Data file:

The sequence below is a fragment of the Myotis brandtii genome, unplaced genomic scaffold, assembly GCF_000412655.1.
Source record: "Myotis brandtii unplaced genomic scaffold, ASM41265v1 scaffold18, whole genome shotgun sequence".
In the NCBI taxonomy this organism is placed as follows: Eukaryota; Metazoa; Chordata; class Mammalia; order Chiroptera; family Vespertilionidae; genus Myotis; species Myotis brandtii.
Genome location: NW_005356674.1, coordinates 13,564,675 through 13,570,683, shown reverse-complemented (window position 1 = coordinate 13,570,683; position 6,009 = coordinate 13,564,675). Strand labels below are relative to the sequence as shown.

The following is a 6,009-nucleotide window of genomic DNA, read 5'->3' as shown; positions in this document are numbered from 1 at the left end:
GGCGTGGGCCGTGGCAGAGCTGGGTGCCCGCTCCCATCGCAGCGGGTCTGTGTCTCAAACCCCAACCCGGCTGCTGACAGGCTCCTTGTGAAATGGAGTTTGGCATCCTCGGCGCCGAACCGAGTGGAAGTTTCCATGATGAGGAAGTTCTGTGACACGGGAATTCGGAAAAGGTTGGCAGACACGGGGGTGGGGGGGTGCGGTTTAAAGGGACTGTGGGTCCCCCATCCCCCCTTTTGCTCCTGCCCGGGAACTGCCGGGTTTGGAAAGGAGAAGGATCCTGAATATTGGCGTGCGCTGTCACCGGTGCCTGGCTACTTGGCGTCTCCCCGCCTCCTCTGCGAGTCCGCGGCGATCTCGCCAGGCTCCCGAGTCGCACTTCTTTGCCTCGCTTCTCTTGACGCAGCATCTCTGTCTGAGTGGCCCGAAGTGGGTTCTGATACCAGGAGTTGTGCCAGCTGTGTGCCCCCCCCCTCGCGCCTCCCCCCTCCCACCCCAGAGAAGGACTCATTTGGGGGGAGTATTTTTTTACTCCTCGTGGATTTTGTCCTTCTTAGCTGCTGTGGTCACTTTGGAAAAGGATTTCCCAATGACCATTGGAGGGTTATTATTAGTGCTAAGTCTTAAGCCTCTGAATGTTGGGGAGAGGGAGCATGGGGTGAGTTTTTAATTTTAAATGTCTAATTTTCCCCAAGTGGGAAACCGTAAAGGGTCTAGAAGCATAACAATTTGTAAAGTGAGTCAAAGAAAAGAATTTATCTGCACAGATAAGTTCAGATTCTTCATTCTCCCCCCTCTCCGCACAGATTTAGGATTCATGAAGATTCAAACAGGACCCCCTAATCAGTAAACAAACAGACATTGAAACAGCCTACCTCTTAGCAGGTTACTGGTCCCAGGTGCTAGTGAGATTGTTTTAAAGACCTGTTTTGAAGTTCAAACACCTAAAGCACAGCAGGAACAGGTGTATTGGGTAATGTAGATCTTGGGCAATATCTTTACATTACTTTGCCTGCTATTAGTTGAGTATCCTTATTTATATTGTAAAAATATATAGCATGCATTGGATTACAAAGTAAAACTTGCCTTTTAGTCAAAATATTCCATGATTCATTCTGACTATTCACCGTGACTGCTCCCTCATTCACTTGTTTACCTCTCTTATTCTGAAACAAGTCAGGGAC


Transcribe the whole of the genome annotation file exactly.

The sequence below is a fragment of the Myotis brandtii genome, unplaced genomic scaffold, assembly GCF_000412655.1.
Source record: "Myotis brandtii unplaced genomic scaffold, ASM41265v1 scaffold18, whole genome shotgun sequence".
In the NCBI taxonomy this organism is placed as follows: Eukaryota; Metazoa; Chordata; class Mammalia; order Chiroptera; family Vespertilionidae; genus Myotis; species Myotis brandtii.
Genome location: NW_005356674.1, coordinates 13,564,675 through 13,570,683, shown reverse-complemented (window position 1 = coordinate 13,570,683; position 6,009 = coordinate 13,564,675). Strand labels below are relative to the sequence as shown.

The following is a 6,009-nucleotide window of genomic DNA, read 5'->3' as shown; positions in this document are numbered from 1 at the left end:
GGCGTGGGCCGTGGCAGAGCTGGGTGCCCGCTCCCATCGCAGCGGGTCTGTGTCTCAAACCCCAACCCGGCTGCTGACAGGCTCCTTGTGAAATGGAGTTTGGCATCCTCGGCGCCGAACCGAGTGGAAGTTTCCATGATGAGGAAGTTCTGTGACACGGGAATTCGGAAAAGGTTGGCAGACACGGGGGTGGGGGGGTGCGGTTTAAAGGGACTGTGGGTCCCCCATCCCCCCTTTTGCTCCTGCCCGGGAACTGCCGGGTTTGGAAAGGAGAAGGATCCTGAATATTGGCGTGCGCTGTCACCGGTGCCTGGCTACTTGGCGTCTCCCCGCCTCCTCTGCGAGTCCGCGGCGATCTCGCCAGGCTCCCGAGTCGCACTTCTTTGCCTCGCTTCTCTTGACGCAGCATCTCTGTCTGAGTGGCCCGAAGTGGGTTCTGATACCAGGAGTTGTGCCAGCTGTGTGCCCCCCCCCTCGCGCCTCCCCCCTCCCACCCCAGAGAAGGACTCATTTGGGGGGAGTATTTTTTTACTCCTCGTGGATTTTGTCCTTCTTAGCTGCTGTGGTCACTTTGGAAAAGGATTTCCCAATGACCATTGGAGGGTTATTATTAGTGCTAAGTCTTAAGCCTCTGAATGTTGGGGAGAGGGAGCATGGGGTGAGTTTTTAATTTTAAATGTCTAATTTTCCCCAAGTGGGAAACCGTAAAGGGTCTAGAAGCATAACAATTTGTAAAGTGAGTCAAAGAAAAGAATTTATCTGCACAGATAAGTTCAGATTCTTCATTCTCCCCCCTCTCCGCACAGATTTAGGATTCATGAAGATTCAAACAGGACCCCCTAATCAGTAAACAAACAGACATTGAAACAGCCTACCTCTTAGCAGGTTACTGGTCCCAGGTGCTAGTGAGATTGTTTTAAAGACCTGTTTTGAAGTTCAAACACCTAAAGCACAGCAGGAACAGGTGTATTGGGTAATGTAGATCTTGGGCAATATCTTTACATTACTTTGCCTGCTATTAGTTGAGTATCCTTATTTATATTGTAAAAATATATAGCATGCATTGGATTACAAAGTAAAACTTGCCTTTTAGTCAAAATATTCCATGATTCATTCTGACTATTCACCGTGACTGCTCCCTCATTCACTTGTTTACCTCTCTTATTCTGAAACAAGTCAGGGAC